Catholics and Miracles?? I Don't Understand?

Updated on November 11, 2011
C.W. asks from Santa Barbara, CA
24 answers

Hello all, I hope you can share some personal explanations with me about my friends with hopefully more than "It is written in the bible" or "that's what the church teaches me". I seem to need more than that at this difficult time.

The past two weeks have proven to be quite tough for me. The first situation involved a great friend that suddenly passed away from liver cancer leaving a wife, ten year old son and three month old daughter. With the exception of my friend that passed away, the rest of the family is very Catholic. Initially they were certain there would be a miracle and everything would be fine. At his service, the family was convinced he was better off (than living in pain I agree) being cradled in God's arms in heaven. Most of the other guests in attendance were just happy because he went to bothered me that his immediate family was left without a husband and father and we lost a friend..

In the more tragic situation, my best friend's 16 month old grandson nearly drowned in their pool. He was flat lined for 18 minutes and is still on a ventilator after 18 days. Once again the family is very Catholic and will not listen to the multiple physicians that he has no brain activity and this is how he is going to be. They are absolutely, positively certain there will be a miracle and he will be returned whole and will walk out of the hospital. I certainly appreciate that this is a more comfortable feeling with faith than I have.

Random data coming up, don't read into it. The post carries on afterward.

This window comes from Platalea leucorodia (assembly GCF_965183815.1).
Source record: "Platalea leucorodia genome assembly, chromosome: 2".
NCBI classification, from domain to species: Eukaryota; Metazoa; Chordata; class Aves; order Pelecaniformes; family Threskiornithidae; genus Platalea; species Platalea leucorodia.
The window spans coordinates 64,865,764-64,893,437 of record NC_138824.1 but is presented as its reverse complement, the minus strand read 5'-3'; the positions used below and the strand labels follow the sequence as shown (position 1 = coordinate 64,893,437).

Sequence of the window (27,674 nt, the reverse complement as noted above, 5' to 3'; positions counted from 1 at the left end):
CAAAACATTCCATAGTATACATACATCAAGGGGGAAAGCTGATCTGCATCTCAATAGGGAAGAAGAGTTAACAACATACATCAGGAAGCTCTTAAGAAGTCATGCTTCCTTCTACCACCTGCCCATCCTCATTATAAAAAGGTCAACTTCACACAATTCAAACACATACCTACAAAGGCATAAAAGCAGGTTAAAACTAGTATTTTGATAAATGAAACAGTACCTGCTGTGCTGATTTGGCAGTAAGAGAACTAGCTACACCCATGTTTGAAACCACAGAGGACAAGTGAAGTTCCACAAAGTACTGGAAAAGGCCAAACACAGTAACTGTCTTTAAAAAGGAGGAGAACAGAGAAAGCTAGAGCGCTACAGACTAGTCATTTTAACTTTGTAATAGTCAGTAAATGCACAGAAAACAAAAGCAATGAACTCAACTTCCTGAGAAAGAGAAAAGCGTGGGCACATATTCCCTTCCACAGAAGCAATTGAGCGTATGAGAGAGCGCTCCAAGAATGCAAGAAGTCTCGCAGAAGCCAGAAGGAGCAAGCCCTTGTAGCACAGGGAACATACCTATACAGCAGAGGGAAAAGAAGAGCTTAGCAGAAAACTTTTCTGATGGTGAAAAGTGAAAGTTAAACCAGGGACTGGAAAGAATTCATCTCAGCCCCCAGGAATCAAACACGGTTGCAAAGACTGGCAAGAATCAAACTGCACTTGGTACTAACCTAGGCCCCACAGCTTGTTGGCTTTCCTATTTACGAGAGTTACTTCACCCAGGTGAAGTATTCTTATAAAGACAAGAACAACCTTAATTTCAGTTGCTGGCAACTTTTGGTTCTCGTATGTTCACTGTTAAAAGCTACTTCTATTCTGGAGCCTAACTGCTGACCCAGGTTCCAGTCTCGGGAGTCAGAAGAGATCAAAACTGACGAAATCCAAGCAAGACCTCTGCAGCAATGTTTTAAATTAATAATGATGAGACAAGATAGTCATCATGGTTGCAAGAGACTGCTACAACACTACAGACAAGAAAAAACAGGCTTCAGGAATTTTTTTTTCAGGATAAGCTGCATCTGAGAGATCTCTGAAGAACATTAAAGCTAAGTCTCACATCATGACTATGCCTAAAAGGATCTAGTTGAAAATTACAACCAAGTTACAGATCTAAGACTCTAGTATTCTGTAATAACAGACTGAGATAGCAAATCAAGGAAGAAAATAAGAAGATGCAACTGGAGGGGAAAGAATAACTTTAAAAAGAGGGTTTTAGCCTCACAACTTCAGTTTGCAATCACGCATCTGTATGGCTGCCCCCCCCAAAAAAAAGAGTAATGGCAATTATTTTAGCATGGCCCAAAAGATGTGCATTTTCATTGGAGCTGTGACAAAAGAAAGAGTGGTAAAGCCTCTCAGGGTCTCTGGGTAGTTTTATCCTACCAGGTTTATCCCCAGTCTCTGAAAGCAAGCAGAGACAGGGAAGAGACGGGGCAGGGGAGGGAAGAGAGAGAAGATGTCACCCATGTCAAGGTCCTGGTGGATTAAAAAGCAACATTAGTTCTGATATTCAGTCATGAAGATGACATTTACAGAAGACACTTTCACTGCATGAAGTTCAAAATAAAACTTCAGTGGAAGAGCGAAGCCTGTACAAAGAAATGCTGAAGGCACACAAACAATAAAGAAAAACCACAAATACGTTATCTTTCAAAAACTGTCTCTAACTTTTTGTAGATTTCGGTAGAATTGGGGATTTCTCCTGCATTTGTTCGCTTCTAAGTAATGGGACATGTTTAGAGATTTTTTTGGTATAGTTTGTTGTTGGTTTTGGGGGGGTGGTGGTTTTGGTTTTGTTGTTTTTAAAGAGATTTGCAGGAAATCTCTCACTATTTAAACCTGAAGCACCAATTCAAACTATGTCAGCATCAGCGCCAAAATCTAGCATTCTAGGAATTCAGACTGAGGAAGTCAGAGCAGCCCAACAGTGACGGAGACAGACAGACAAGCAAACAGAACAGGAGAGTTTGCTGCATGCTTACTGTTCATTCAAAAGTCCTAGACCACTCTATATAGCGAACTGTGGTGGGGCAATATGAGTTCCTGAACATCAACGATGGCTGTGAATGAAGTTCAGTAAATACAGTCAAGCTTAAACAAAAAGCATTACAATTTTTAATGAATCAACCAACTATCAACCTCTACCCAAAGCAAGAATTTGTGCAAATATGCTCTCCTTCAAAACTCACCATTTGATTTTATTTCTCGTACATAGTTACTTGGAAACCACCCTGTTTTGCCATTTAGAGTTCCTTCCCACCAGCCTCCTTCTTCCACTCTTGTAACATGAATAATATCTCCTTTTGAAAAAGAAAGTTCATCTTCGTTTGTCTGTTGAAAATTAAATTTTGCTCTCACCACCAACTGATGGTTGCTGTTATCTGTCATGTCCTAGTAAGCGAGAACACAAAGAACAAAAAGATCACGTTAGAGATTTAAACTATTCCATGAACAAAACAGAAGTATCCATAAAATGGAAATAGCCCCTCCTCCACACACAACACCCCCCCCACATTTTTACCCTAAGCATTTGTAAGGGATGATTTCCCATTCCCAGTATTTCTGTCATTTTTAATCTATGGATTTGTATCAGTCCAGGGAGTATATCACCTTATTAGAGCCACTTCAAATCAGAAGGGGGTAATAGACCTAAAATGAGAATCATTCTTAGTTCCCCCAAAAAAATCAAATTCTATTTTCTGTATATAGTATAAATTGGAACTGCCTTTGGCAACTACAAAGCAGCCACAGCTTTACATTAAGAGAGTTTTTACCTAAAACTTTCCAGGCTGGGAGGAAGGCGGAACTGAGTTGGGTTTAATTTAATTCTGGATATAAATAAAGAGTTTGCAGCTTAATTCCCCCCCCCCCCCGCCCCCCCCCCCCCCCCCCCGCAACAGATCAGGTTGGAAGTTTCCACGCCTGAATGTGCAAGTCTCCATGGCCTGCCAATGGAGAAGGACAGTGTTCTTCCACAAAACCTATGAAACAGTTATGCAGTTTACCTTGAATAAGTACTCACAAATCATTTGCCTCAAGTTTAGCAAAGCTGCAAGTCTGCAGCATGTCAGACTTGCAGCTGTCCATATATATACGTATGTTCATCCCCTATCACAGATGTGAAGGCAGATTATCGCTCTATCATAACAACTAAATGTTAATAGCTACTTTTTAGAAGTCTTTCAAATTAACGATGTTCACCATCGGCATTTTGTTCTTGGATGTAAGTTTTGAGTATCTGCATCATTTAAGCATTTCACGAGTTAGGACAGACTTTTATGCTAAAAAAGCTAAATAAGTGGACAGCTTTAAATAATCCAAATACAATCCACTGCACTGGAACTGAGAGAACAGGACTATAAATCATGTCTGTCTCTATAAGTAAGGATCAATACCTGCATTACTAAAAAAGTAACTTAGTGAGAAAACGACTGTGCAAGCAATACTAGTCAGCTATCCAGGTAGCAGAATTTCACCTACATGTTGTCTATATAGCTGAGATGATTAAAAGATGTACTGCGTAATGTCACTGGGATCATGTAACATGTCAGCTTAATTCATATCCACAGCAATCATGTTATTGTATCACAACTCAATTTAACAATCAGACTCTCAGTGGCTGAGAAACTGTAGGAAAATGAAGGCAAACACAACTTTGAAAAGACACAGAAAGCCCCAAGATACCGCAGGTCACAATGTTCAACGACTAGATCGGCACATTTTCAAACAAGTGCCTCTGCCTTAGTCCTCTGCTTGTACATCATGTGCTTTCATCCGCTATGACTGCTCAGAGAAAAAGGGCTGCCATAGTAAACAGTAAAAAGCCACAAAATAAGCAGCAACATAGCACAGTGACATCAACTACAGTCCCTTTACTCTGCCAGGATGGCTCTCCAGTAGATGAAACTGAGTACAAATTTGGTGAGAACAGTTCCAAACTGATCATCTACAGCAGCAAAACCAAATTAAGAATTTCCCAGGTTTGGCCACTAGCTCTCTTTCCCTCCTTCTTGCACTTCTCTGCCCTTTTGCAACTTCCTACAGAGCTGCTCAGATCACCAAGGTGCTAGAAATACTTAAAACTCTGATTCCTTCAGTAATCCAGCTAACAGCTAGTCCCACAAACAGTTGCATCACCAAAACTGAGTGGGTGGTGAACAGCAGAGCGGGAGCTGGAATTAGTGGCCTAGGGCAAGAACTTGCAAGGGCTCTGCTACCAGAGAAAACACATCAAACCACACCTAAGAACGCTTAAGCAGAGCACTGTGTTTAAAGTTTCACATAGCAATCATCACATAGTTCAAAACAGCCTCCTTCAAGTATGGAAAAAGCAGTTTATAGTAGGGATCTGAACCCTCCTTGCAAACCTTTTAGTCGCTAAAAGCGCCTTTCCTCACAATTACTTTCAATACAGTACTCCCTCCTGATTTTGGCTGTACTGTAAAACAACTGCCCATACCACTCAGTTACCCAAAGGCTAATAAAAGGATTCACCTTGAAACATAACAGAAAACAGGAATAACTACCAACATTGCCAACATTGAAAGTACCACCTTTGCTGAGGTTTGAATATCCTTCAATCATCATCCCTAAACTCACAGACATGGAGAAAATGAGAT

Can anybody please share their thoughts maybe including medicine and the body in addition to faith and that miracles will happen if you pray hard enough? Thank you in advance for taking the time to read and hopefully respond.


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So What Happened?

Many thanks for the very thoughtful answers you took the time to write. There is so much more for me to take in now. With regard to my friend with the grandson with no brain activity, the entire family is making a correlation between the number of prayers and the probability of an incidence of a miracle. To them, physicians do not play a part at all. Once again, all of your input is greatly appreciated.

**Good morning - Thank you for the additional input and all of the very insightful comments. I think I have a better understanding of the situation. It is still so tough for me, I don't understand how the family can smile and be positive that a miracle is going to happen (like they are ordering one up). Getting ready to head out to Children's Hospital, it is such a heart breaking situation to look at (for me, not the family). I need to be there for my friend so I will go. Thank you again!